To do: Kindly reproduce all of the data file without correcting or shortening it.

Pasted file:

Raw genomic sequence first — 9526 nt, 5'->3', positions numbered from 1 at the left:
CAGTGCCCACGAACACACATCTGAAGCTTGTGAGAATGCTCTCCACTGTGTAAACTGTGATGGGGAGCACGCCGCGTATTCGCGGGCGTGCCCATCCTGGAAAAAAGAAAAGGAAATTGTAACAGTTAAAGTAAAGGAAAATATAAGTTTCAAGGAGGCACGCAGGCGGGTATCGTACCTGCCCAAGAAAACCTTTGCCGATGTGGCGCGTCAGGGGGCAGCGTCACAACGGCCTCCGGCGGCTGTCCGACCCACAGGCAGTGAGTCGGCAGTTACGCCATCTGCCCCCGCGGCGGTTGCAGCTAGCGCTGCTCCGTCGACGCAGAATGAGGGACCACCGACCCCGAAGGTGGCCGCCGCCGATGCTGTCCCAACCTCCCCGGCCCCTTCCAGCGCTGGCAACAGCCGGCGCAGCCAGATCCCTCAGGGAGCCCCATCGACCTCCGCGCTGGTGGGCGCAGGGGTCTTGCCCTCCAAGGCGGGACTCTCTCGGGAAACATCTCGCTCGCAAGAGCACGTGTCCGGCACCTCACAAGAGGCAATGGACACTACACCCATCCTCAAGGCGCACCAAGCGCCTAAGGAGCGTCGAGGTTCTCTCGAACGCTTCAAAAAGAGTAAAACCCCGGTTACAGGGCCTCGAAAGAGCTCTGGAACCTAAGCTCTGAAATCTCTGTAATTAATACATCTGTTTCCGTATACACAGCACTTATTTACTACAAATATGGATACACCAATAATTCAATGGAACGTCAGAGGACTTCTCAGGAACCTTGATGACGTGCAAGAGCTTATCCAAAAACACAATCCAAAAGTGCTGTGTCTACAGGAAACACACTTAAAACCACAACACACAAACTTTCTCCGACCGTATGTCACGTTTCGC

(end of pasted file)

Raw genomic sequence first — 9526 nt, 5'->3', positions numbered from 1 at the left:
CAGTGCCCACGAACACACATCTGAAGCTTGTGAGAATGCTCTCCACTGTGTAAACTGTGATGGGGAGCACGCCGCGTATTCGCGGGCGTGCCCATCCTGGAAAAAAGAAAAGGAAATTGTAACAGTTAAAGTAAAGGAAAATATAAGTTTCAAGGAGGCACGCAGGCGGGTATCGTACCTGCCCAAGAAAACCTTTGCCGATGTGGCGCGTCAGGGGGCAGCGTCACAACGGCCTCCGGCGGCTGTCCGACCCACAGGCAGTGAGTCGGCAGTTACGCCATCTGCCCCCGCGGCGGTTGCAGCTAGCGCTGCTCCGTCGACGCAGAATGAGGGACCACCGACCCCGAAGGTGGCCGCCGCCGATGCTGTCCCAACCTCCCCGGCCCCTTCCAGCGCTGGCAACAGCCGGCGCAGCCAGATCCCTCAGGGAGCCCCATCGACCTCCGCGCTGGTGGGCGCAGGGGTCTTGCCCTCCAAGGCGGGACTCTCTCGGGAAACATCTCGCTCGCAAGAGCACGTGTCCGGCACCTCACAAGAGGCAATGGACACTACACCCATCCTCAAGGCGCACCAAGCGCCTAAGGAGCGTCGAGGTTCTCTCGAACGCTTCAAAAAGAGTAAAACCCCGGTTACAGGGCCTCGAAAGAGCTCTGGAACCTAAGCTCTGAAATCTCTGTAATTAATACATCTGTTTCCGTATACACAGCACTTATTTACTACAAATATGGATACACCAATAATTCAATGGAACGTCAGAGGACTTCTCAGGAACCTTGATGACGTGCAAGAGCTTATCCAAAAACACAATCCAAAAGTGCTGTGTCTACAGGAAACACACTTAAAACCACAACACACAAACTTTCTCCGACCGTATGTCACGTTTCGC